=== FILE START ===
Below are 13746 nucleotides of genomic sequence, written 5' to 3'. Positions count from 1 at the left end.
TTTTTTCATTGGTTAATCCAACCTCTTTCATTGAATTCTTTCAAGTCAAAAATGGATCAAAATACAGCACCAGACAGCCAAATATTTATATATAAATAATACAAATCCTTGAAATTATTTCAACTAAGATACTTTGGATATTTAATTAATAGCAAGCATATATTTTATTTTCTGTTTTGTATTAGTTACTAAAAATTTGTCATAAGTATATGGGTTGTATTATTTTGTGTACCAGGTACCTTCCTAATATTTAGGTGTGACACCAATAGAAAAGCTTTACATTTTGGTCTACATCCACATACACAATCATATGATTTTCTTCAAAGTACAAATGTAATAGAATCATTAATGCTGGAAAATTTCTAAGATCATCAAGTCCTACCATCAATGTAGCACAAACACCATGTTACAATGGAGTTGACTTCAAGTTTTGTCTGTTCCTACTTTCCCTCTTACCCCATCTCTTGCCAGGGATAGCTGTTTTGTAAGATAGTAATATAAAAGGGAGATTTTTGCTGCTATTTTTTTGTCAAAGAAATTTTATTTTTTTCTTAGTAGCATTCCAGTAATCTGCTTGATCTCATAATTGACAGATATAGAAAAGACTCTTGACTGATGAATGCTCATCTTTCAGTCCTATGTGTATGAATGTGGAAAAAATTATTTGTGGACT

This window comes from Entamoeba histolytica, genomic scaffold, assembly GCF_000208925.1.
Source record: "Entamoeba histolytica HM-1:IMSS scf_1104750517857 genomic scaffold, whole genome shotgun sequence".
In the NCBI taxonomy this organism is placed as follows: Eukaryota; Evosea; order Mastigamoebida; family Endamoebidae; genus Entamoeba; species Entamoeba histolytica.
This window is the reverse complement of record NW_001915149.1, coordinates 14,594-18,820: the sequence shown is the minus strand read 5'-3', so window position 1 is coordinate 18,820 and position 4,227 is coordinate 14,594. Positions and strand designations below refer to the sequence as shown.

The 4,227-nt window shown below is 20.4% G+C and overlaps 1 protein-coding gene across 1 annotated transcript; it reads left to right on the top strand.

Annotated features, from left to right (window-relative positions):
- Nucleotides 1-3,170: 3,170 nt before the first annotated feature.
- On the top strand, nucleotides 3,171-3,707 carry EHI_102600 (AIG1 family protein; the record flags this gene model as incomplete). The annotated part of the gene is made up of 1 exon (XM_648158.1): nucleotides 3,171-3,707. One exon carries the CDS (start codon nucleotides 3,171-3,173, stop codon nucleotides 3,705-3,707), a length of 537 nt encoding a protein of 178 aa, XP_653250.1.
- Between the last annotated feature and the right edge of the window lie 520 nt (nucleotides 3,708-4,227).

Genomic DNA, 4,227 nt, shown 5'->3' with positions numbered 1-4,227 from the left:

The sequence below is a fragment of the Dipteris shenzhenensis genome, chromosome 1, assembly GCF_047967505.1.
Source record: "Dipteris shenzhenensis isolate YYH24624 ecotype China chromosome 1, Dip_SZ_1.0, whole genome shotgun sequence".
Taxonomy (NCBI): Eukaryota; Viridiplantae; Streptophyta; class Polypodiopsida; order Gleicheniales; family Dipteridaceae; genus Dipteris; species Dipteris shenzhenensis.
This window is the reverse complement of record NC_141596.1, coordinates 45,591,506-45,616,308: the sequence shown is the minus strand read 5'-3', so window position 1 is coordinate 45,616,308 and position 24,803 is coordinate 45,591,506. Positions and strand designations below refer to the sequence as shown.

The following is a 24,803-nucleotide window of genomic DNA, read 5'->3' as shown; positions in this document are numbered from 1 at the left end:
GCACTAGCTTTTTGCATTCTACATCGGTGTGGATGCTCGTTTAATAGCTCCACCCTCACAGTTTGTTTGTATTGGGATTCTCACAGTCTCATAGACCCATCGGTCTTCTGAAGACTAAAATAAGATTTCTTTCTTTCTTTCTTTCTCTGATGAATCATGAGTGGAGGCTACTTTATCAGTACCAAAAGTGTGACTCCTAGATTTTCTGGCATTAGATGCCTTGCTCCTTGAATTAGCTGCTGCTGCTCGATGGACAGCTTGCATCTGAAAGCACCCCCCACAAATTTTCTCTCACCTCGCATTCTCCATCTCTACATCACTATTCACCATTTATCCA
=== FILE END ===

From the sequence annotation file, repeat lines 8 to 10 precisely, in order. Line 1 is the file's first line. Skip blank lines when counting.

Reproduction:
Annotated features, from left to right (window-relative positions):
- Nucleotides 1-3,170: 3,170 nt before the first annotated feature.
- On the top strand, nucleotides 3,171-3,707 carry EHI_102600 (AIG1 family protein; the record flags this gene model as incomplete). The annotated part of the gene is made up of 1 exon (XM_648158.1): nucleotides 3,171-3,707. One exon carries the CDS (start codon nucleotides 3,171-3,173, stop codon nucleotides 3,705-3,707), a length of 537 nt encoding a protein of 178 aa, XP_653250.1.